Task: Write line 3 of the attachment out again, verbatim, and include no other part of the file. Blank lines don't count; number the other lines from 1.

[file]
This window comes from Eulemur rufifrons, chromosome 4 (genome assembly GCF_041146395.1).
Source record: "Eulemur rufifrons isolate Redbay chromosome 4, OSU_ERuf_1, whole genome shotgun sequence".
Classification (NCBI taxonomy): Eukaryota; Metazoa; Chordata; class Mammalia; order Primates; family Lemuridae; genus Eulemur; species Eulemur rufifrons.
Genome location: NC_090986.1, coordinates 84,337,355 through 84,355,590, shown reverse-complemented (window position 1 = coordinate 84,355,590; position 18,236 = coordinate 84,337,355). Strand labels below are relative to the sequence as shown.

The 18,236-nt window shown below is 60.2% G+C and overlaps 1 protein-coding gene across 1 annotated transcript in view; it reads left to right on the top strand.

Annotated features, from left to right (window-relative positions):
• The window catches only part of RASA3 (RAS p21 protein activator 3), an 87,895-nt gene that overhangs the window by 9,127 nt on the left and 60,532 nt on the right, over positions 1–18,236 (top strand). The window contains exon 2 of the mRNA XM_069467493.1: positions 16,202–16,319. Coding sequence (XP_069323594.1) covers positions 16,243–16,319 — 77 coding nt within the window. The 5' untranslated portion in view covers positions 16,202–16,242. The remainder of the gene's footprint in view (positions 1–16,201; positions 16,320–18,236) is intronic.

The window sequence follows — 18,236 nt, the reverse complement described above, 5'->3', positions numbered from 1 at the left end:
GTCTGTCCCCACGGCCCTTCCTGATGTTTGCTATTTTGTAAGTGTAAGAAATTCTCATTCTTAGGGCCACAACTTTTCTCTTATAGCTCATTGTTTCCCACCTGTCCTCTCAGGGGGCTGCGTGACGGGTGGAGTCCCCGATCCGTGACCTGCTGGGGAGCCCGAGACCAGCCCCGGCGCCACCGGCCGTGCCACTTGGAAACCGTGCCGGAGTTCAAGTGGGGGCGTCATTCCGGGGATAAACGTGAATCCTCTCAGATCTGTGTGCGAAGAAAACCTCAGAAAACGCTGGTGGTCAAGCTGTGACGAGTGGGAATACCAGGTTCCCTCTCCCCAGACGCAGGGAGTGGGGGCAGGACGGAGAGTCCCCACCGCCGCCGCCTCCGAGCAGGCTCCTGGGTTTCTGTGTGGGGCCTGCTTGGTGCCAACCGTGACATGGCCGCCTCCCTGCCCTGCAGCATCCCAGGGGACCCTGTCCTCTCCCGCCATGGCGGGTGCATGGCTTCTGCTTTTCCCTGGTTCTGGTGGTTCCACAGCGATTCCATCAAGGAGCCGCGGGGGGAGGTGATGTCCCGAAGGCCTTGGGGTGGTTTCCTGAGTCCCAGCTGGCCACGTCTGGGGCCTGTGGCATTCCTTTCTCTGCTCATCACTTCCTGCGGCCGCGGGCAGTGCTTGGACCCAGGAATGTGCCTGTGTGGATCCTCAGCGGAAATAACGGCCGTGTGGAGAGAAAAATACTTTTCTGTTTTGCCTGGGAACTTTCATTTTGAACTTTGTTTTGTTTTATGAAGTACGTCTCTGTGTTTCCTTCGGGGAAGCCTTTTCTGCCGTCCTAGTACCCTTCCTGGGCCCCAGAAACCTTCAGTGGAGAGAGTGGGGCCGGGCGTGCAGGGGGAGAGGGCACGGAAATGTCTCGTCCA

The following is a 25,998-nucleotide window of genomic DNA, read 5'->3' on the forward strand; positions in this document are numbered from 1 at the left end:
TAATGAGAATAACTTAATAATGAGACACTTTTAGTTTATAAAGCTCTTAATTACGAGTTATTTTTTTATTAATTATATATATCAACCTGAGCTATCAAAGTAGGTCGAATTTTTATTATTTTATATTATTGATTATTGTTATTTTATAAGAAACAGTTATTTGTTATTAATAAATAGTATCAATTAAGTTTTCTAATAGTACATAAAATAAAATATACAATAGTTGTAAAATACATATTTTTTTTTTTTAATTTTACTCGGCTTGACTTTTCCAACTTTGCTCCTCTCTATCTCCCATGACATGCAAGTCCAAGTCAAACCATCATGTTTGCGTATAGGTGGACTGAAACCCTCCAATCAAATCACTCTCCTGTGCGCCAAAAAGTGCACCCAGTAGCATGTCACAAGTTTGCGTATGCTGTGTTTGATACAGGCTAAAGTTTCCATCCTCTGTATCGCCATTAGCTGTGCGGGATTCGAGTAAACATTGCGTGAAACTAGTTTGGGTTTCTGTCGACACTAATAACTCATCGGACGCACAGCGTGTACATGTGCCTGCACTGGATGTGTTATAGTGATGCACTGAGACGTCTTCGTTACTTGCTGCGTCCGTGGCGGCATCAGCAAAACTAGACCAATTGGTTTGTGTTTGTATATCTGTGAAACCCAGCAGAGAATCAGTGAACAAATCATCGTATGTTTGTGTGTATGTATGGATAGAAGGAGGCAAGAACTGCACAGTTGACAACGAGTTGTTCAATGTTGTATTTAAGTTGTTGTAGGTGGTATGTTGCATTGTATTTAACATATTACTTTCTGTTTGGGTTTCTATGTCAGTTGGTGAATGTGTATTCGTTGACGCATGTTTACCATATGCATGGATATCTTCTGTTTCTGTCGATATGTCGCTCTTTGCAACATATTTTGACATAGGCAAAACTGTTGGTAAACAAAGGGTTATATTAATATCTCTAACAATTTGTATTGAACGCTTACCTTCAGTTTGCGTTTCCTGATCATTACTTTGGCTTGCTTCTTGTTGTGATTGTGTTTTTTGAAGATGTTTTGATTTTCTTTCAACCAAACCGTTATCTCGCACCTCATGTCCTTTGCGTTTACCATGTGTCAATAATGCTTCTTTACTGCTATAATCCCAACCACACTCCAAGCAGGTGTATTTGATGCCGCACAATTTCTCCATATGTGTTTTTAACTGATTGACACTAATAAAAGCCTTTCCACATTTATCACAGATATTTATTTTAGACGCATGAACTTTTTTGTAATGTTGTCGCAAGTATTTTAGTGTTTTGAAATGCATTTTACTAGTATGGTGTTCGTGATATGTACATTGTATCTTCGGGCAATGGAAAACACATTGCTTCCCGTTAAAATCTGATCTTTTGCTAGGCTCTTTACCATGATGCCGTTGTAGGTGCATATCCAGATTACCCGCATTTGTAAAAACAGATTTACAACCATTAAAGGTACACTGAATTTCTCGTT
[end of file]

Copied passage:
Classification (NCBI taxonomy): Eukaryota; Metazoa; Chordata; class Mammalia; order Primates; family Lemuridae; genus Eulemur; species Eulemur rufifrons.